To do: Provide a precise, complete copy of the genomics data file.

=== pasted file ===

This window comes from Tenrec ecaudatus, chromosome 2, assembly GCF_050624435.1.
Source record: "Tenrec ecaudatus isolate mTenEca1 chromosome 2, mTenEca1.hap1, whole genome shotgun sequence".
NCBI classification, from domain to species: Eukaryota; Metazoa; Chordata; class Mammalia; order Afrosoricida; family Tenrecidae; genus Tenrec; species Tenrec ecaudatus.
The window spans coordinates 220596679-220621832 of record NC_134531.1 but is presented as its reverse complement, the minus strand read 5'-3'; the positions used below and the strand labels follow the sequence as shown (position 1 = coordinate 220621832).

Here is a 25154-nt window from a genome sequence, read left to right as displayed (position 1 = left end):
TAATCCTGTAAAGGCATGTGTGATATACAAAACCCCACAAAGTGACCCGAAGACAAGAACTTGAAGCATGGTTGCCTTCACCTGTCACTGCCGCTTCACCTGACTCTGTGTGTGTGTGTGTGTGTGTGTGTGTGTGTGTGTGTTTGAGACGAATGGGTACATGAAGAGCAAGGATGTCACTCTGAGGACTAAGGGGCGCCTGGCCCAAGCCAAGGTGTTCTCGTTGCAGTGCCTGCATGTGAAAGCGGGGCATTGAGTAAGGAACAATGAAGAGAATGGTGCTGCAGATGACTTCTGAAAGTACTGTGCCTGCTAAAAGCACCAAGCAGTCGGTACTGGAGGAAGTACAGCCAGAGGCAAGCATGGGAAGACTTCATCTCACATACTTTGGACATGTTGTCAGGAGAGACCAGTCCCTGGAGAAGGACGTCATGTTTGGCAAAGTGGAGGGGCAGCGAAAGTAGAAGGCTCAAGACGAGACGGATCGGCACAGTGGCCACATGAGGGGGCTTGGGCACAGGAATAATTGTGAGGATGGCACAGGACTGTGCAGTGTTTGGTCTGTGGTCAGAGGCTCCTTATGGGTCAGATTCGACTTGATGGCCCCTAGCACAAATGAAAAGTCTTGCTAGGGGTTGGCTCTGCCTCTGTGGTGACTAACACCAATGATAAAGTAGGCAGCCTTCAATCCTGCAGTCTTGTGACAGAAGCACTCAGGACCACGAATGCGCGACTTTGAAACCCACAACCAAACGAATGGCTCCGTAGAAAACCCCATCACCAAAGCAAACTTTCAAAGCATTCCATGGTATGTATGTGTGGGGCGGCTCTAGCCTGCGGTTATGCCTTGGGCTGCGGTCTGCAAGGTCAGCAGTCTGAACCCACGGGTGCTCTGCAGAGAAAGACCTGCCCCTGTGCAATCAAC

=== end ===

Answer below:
This window comes from Tenrec ecaudatus, chromosome 2, assembly GCF_050624435.1.
Source record: "Tenrec ecaudatus isolate mTenEca1 chromosome 2, mTenEca1.hap1, whole genome shotgun sequence".
NCBI classification, from domain to species: Eukaryota; Metazoa; Chordata; class Mammalia; order Afrosoricida; family Tenrecidae; genus Tenrec; species Tenrec ecaudatus.
The window spans coordinates 220596679-220621832 of record NC_134531.1 but is presented as its reverse complement, the minus strand read 5'-3'; the positions used below and the strand labels follow the sequence as shown (position 1 = coordinate 220621832).

Here is a 25154-nt window from a genome sequence, read left to right as displayed (position 1 = left end):
TAATCCTGTAAAGGCATGTGTGATATACAAAACCCCACAAAGTGACCCGAAGACAAGAACTTGAAGCATGGTTGCCTTCACCTGTCACTGCCGCTTCACCTGACTCTGTGTGTGTGTGTGTGTGTGTGTGTGTGTGTGTGTGTTTGAGACGAATGGGTACATGAAGAGCAAGGATGTCACTCTGAGGACTAAGGGGCGCCTGGCCCAAGCCAAGGTGTTCTCGTTGCAGTGCCTGCATGTGAAAGCGGGGCATTGAGTAAGGAACAATGAAGAGAATGGTGCTGCAGATGACTTCTGAAAGTACTGTGCCTGCTAAAAGCACCAAGCAGTCGGTACTGGAGGAAGTACAGCCAGAGGCAAGCATGGGAAGACTTCATCTCACATACTTTGGACATGTTGTCAGGAGAGACCAGTCCCTGGAGAAGGACGTCATGTTTGGCAAAGTGGAGGGGCAGCGAAAGTAGAAGGCTCAAGACGAGACGGATCGGCACAGTGGCCACATGAGGGGGCTTGGGCACAGGAATAATTGTGAGGATGGCACAGGACTGTGCAGTGTTTGGTCTGTGGTCAGAGGCTCCTTATGGGTCAGATTCGACTTGATGGCCCCTAGCACAAATGAAAAGTCTTGCTAGGGGTTGGCTCTGCCTCTGTGGTGACTAACACCAATGATAAAGTAGGCAGCCTTCAATCCTGCAGTCTTGTGACAGAAGCACTCAGGACCACGAATGCGCGACTTTGAAACCCACAACCAAACGAATGGCTCCGTAGAAAACCCCATCACCAAAGCAAACTTTCAAAGCATTCCATGGTATGTATGTGTGGGGCGGCTCTAGCCTGCGGTTATGCCTTGGGCTGCGGTCTGCAAGGTCAGCAGTCTGAACCCACGGGTGCTCTGCAGAGAAAGACCTGCCCCTGTGCAATCAAC